Battle for stake in Croatia’s INA

Deals

Austrian oil and natural gas company OMV would like to acquire a 14-19% stake in Croat peer INA the Austrian business newspaper WirtschaftsBlatt wrote on Monday, citing anonymous inside sources.

INA’s further privatization and is also interested in a further 7% of the company currently residing in a fund for disabled former military personnel, the Austrian business newspaper WirtschaftsBlatt wrote on Monday, citing anonymous inside sources.

Earlier news indicated that the Croatian government is intending to privatize a further 14% stake in INA, which it would prefer to sell to Hungarian oil and natural gas company MOL. Croatian news portal, Javno.hr on Friday reported too, that MOL was in preliminary talks with the Croatian government about boosting its stake in INA via a share swap. “The rise is mostly driven by speculation about the new shareholders agreement between INA and MOL, which has to be fully defined yet. But it seems MOL is not the only suitor, there is also OMV,” said Hrvoje Stojic of Hypo-Alpe-Adria Bank.

An unnamed OMV spokesman told WirtschaftsBlatt that the company is “watching with interest” the process currently taking place at INA. The spokesman declined to respond to a question concerning possible negotiations between OMV and the Croatian government.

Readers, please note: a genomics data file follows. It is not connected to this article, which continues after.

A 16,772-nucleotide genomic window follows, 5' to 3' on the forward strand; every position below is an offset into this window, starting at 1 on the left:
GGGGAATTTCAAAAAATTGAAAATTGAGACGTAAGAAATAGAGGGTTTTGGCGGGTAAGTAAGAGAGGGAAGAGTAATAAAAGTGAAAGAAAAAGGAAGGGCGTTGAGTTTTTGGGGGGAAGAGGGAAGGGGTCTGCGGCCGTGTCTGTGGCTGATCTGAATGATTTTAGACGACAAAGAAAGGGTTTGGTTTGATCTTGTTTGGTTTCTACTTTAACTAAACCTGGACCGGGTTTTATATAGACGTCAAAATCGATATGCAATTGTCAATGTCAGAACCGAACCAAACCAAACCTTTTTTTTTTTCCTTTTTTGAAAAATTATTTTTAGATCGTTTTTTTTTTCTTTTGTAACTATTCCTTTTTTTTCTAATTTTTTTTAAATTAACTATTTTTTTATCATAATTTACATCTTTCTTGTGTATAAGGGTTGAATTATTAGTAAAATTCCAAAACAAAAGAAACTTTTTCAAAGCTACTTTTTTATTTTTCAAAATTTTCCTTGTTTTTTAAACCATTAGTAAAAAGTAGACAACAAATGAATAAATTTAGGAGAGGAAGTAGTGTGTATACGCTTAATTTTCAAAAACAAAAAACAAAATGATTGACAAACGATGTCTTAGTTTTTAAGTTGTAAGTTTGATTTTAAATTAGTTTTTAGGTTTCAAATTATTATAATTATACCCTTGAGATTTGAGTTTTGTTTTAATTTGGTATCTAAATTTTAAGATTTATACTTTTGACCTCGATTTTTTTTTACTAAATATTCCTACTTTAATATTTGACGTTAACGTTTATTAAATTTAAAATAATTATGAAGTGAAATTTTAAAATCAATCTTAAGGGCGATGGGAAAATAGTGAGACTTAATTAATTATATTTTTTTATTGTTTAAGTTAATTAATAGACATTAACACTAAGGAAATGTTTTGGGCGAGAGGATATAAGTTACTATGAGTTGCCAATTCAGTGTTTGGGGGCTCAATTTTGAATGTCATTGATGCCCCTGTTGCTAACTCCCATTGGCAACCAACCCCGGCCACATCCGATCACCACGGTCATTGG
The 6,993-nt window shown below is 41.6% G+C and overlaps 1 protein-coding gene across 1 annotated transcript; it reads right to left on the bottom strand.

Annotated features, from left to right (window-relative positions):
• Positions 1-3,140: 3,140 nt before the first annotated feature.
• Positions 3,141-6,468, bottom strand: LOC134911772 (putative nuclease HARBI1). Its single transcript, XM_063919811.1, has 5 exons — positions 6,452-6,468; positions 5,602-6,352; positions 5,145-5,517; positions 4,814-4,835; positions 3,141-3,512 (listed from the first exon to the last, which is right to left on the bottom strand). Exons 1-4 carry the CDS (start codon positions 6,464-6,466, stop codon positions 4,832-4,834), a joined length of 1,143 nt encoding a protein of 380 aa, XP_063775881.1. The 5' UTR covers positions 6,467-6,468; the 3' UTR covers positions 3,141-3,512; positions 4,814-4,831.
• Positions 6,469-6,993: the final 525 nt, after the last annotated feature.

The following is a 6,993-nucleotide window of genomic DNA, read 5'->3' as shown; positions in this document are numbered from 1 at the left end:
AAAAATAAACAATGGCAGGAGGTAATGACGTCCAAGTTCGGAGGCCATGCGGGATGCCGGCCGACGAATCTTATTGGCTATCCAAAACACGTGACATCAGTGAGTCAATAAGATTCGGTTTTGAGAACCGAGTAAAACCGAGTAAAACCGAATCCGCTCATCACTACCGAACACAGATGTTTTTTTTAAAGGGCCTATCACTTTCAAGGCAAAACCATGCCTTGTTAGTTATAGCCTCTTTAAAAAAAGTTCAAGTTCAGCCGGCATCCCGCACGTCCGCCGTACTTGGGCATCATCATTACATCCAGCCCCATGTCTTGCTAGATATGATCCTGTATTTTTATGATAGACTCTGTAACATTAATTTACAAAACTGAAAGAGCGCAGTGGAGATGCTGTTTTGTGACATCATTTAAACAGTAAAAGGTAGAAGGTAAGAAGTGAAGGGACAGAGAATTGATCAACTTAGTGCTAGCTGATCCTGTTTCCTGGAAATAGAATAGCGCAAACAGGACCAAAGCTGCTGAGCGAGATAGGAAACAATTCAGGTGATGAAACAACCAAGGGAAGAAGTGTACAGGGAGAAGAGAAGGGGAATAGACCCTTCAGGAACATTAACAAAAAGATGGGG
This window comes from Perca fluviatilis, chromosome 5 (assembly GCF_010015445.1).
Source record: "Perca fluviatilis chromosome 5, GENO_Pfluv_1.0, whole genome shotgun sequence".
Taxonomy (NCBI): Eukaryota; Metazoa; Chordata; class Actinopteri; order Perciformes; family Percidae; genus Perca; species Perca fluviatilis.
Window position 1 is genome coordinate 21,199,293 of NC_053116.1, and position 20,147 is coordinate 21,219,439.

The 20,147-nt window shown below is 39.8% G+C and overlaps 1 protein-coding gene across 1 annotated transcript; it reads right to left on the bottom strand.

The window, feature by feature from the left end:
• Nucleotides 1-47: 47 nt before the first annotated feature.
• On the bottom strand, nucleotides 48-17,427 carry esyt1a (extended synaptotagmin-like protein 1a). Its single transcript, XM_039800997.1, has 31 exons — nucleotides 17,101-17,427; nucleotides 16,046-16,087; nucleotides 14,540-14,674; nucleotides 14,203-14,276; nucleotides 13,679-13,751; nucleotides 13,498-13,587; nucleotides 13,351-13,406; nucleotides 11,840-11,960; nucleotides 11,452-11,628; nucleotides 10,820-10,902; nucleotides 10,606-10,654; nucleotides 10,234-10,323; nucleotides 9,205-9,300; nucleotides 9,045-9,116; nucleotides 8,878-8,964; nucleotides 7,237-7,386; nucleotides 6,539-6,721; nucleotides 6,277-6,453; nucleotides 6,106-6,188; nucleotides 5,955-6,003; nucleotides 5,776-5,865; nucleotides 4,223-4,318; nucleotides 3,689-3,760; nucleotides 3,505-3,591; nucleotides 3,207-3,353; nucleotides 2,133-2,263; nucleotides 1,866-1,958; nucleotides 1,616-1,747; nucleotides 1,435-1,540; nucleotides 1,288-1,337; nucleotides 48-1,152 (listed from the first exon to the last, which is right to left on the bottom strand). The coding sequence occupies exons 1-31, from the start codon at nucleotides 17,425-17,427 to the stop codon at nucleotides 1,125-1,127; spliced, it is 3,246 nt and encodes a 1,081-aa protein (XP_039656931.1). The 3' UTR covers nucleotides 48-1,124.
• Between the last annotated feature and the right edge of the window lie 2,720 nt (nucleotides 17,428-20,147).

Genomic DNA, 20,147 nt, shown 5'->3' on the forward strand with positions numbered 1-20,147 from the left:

Shares in Croatian oil and gas group INA have jumped to a five-month high after news of plans by Hungary’s MOL to boost its stake sparked speculation of a rival offer from Austria’s OMV. At 1356 CEST (1156 GMT) INA shares rose 5% to 2,720 kuna after gaining as much as 7% in the session. Zagreb’s main Crobex index was up 1.3%.

Croatia’s government owns 44% of INA, after listing 17% of INA in Zagreb and London and distributing 14% to war veterans and INA employees. Currently, MOL owns a 25% plus one-vote stake in INA, which MOL bought in 2003 for $505 million.

Croatian business daily Poslovni Dnevnik reported on Monday, that OMV was also interested in buying the 14% stake which the government would swap with MOL, which already has a quarter of INA shares and which itself is a bid target for OMV. The paper also reported OMV was also considering making a bid for the 7% of INA that has been distributed to war veterans. A share swap would help MOL boost its stake without spending cash and would put shares in another set of friendly hands as it seeks to fend off OMV’s unfriendly approaches. It has already parked its stock in a series of lending agreements with friendly banks and Czech utility CEZ.

However Croats fear the company that buys a key stake in INA could easily dictate petrol prices on the Croatian market. Previously prices have been largely controlled by Croatia’s government eager to counter the effect of spiraling global crude prices and inflation. The government has capped the prices of gas and electricity for companies and households until July 1, and intervened to slow the increase of petrol product prices. (MTI, BalkanInsight)

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